• Under age 2 (0-23 months) and weighing less than 30 pounds are required to use a rear-facing carseat with a 5-point harness. This means a convertible used in the rear-facing position or an infant seat. (Note: Most babies will outgrow an infant carrier before their 2nd birthday and will need to transition to a convertible seat used in the rear-facing position. Unless you start off with a convertible seat from birth and then there is no need to transition to a bigger rear-facing seat.)

Graco SnugRide 40  Evenflo Triumph ProComfort - RF Toddler

  •  Age 2 through age 3 (24-47 months) secured in a carseat with 5-point harness either rear-facing (until reaching the weight or height limit) or forward-facing. Having a 3-year-old in just a booster seat is not legal unless they weigh more than 40 lbs.

Diono-Rainier-Clara  Nautilus2

  • Age 4 through age 7 (48 months until 8th birthday) and less than 57 inches tall (4’9″) secured in a forward-facing carseat with 5-point harness or a booster seat. There is no weight requirement in this updated law – only age and height requirements. (Note: If you have an older child who weighs more than 80 lbs. and you’re having a hard time finding a booster seat that they actually still fit in – consider a Safety 1st Incognito Kid Positioner. It’s specifically designed for bigger, older kids.)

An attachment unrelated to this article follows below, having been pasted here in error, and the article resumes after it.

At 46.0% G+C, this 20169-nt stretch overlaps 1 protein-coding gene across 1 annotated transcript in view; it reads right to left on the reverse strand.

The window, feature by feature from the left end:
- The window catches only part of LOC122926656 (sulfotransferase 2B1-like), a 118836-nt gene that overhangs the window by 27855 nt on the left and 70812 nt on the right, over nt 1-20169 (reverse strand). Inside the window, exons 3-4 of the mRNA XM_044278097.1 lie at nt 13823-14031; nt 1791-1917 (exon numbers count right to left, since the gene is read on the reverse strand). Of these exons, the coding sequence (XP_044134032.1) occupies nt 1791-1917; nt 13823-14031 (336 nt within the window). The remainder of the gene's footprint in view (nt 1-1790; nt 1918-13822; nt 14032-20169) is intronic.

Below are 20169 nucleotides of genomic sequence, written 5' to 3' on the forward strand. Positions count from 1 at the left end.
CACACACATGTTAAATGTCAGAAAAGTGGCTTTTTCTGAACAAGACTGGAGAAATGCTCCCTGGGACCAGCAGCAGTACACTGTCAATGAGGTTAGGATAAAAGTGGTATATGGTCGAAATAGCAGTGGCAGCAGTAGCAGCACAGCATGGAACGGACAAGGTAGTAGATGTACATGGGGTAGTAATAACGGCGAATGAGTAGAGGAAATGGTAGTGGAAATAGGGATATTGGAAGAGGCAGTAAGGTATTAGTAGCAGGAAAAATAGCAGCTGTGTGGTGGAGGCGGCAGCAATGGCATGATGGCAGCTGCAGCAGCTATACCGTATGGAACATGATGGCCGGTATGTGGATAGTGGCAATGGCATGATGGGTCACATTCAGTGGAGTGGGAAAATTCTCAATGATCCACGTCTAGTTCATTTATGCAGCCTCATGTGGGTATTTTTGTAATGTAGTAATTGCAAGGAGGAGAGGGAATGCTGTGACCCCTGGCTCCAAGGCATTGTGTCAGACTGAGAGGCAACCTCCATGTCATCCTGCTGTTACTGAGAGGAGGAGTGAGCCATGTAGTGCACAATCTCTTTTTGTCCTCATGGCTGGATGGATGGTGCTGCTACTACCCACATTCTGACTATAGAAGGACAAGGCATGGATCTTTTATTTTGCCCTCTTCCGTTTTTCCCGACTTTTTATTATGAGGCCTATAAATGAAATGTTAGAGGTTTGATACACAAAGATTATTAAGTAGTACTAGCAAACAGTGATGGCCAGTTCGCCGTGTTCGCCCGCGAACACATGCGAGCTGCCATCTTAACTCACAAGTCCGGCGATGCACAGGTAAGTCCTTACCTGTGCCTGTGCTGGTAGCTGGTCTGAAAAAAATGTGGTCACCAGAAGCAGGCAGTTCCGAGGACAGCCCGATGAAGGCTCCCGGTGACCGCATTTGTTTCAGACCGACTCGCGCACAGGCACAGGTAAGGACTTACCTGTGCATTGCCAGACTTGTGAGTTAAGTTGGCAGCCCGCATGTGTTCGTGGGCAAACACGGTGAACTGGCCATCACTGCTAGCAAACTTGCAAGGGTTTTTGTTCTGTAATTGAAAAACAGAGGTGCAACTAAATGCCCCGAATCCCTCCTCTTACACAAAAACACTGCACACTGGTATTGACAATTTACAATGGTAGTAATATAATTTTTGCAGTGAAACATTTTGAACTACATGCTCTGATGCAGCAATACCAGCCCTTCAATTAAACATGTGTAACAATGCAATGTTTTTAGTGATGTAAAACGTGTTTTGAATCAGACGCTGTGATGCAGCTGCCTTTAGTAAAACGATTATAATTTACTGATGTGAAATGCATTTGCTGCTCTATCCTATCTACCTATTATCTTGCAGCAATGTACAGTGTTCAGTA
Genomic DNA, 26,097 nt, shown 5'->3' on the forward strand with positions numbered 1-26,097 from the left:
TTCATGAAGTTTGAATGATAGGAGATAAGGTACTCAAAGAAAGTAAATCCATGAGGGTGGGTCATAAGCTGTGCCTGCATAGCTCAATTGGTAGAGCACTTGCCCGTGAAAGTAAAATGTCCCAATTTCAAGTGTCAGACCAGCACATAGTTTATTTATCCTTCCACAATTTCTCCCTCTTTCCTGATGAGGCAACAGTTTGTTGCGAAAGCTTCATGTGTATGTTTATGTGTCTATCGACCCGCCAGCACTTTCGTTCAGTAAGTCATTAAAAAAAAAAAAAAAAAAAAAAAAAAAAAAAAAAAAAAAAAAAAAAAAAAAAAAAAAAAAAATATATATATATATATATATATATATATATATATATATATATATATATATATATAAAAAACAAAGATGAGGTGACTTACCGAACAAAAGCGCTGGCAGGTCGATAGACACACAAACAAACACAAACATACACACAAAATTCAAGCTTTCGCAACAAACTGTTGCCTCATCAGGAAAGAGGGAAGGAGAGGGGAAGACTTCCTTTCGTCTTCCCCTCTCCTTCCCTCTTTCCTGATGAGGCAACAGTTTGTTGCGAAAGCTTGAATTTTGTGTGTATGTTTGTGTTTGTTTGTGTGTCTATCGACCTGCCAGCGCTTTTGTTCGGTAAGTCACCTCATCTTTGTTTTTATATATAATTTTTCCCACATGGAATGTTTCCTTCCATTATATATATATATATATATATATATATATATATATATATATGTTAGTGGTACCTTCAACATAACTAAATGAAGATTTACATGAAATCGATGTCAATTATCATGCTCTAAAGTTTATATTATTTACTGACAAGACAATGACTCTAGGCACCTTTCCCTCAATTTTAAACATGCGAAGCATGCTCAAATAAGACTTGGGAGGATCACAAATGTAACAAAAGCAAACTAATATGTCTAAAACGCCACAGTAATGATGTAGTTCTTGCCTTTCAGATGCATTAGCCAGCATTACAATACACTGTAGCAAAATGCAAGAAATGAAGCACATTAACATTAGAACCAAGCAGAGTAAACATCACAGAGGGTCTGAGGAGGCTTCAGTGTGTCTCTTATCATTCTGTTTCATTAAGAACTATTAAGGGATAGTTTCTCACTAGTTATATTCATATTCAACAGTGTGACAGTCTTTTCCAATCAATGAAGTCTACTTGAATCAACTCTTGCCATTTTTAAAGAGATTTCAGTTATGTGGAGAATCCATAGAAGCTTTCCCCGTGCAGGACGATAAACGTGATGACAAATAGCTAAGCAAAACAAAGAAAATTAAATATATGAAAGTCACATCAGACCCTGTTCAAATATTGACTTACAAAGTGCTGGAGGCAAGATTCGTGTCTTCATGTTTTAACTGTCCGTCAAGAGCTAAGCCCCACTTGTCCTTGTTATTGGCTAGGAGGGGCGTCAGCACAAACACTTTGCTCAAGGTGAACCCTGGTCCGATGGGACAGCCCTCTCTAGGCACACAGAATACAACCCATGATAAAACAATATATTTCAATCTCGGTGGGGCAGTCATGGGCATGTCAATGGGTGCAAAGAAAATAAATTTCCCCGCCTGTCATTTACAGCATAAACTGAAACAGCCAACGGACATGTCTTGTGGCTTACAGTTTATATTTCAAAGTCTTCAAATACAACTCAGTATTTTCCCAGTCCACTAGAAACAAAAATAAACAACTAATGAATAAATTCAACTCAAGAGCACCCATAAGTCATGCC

Evenflo SK Platinum - harness Jon Turtle Booster Evenflo Amp

  • Age 8 through 17 shall wear a properly adjusted and fastened seat belt

Passing the 5 Step Test

Exemptions:

* If there are no rear seats (e.g., standard cab pickup truck), the child shall be secured in a carseat or booster in the front passenger seat except that no child shall be secured in a rear-facing carseat in the front seat of any motor vehicle which is equipped with a passenger-side airbag that is not disabled or turned off.

Full text of the new law can be found here: http://www.njleg.state.nj.us/2014/Bills/A3500/3161_R1.PDF

Evenflo Extends Expiration Date on Transitions & Evolve Combination Seats to 8 Years

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Evenflo Transitions - MercuryWe wanted to share this recent news update from Evenflo with our readers. Evenflo has extended the lifespan on their ADVANCED Transitions & Evolve Platinum Combination Seats to 8 years from the DOM (Date of Manufacture).

This change is retroactive so if you currently own a Transitions or Evolve seat and the DOM label states that it expires in the year 2021 – please make a note in your instruction manual that you can actually use your seat until 2023-xx-xx.

Evenflo Transitions - DOM sticker labeled

Evenflo has recently updated the expiration date for both Evenflo Transitions and Evenflo Evolve 3-in-1 combination seats. Initial production included labels with a 6-year expiration from date of manufacture, but due to the extended use of this seat, new labels will include an 8-year expiration from date of manufacture. Accordingly, your child’s Transitions or Evolve may be safely used for 8 years from the date of manufacture.

If you have any other questions, please contact ParentLink at 1-800-233-5921 (U.S.) or 1-937-773-3971 (Canada), MondayFriday, 8 am – 5 pm (EST). You can also contact us online at:  http://evenflo.com/Support/Contact_Us/.

Stay tuned for a full review of the Evenflo Transitions coming soon!